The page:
‘Brochure website’ is a misleading and inaccurate term. It implies that a website does the same thing as a printed brochure. A perception which is over twenty years old in its desuetude.
So, why not a brochure website? Well, simple:
Can you fill in a form on a printed brochure? Well, you can and post it off, so sort of.
Can you click to go straight to sign up for a newsletter, social media platform, or call a number? Nope.
Can you update it regularly, or fix spelling mistakes? Nope. Once printed it’s done. You can update the brochure and print them out again, but any errors are there for as long as the brochure exists in the hands of the viewer. You can correct these at any time on a website.
Can it be found in a Google or Bing search? Nope.
Can you check how many people have seen the brochure and which pages they visited? Nope. You can have a link to a website with a code so you can see how many people typed in the URL (website address) via Google Analytics. But how many people are going to read it, then not bother? That’s just not an accurate way to check its effectiveness. A definite nope.
Is it made from trees? Nope, but websites can use up resources on a server and be less than carbon neutral, it depends on the website hosting you have. It also depends on the type of paper and printing, both might be eco-friendly.
Can a brochure work on any size or proportions?
Nope, a well made mobile-friendly website will work on all device screen sizes (within reason) and be legible.
A brochure might be folded up into someone’s pocket and not survive a spin cycle in the washing machine!
Even a simple website is very interactive. Back in the late 1990s and very early 2000s, websites weren’t, they really were static things, just text and images on pages.
Now, all sorts of things are happening on even the most basic of websites. Contact forms, Twitter feeds, social media links, telephone links, text links, galleries, slideshows, maps and not to mention the multiple devices your website can be viewed on.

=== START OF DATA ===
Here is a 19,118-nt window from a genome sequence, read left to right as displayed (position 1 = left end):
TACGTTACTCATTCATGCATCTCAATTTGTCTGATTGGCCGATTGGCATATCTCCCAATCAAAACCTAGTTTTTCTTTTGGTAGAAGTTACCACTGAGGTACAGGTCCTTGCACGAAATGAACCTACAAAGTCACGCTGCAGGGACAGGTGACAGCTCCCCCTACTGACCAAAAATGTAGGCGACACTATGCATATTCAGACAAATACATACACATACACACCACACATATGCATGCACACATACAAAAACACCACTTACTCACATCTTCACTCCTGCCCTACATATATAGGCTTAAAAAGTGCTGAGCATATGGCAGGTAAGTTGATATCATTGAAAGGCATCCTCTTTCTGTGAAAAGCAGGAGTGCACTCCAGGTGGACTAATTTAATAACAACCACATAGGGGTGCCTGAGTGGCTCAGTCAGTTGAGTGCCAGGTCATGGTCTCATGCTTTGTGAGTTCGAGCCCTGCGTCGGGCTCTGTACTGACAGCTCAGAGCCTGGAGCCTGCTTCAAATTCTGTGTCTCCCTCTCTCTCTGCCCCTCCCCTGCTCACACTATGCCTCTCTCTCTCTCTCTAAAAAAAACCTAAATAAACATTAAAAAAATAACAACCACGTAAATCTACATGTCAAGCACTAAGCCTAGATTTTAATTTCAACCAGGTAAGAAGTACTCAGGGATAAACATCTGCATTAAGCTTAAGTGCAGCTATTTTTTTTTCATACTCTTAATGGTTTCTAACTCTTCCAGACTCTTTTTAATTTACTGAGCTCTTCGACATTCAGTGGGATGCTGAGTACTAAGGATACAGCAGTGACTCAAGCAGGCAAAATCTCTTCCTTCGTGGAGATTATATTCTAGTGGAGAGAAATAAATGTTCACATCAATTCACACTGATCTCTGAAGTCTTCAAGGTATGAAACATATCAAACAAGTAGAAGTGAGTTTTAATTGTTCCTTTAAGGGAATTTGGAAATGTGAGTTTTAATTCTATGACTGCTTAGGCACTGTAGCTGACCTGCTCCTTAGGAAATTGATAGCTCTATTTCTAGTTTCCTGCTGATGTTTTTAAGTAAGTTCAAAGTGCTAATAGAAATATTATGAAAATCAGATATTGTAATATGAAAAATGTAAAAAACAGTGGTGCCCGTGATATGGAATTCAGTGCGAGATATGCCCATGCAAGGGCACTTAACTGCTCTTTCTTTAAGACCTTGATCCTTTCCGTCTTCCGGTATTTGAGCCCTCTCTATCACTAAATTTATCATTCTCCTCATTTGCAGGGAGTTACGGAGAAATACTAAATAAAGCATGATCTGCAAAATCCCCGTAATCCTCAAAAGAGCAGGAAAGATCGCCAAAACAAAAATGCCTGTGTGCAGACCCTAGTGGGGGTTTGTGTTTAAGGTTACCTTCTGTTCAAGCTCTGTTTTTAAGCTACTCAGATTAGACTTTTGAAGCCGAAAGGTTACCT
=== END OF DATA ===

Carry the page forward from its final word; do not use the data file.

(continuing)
Websites are ever-changing things too, a brochure is static! If your website is well built, keeping it up to date with the latest from your industry will mean better results in Google and more enquiries, which should mean more business.
A brochure has a set number of pages, whereas a website can have multiple pages and be added too without causing issues. Gone are the days where website developers can legitimately charge by the page. With platforms such as WordPress and Drupal, one can add as many pages as is needed, and each can be as effective if not more than a printed folded thing.
Ok, a printed brochure can’t be hacked into, you need to keep the security up-to-date, both via the website and the server, so the hosting and maintenance needs to be kept up to date.
Don’t get me wrong, I’m not print-bashing, business cards, posters and brochures are very useful things and don’t rely on a device or power source to work, which is great when you’re out of WiFi range or for elderly people.
Comparing websites and brochures as if they are like for like is a very outdated concept that should have died already!
So for Sir Tim Berners-Lee's sake (the man I owe my entire career to) stop saying ‘brochure’ websites, ok!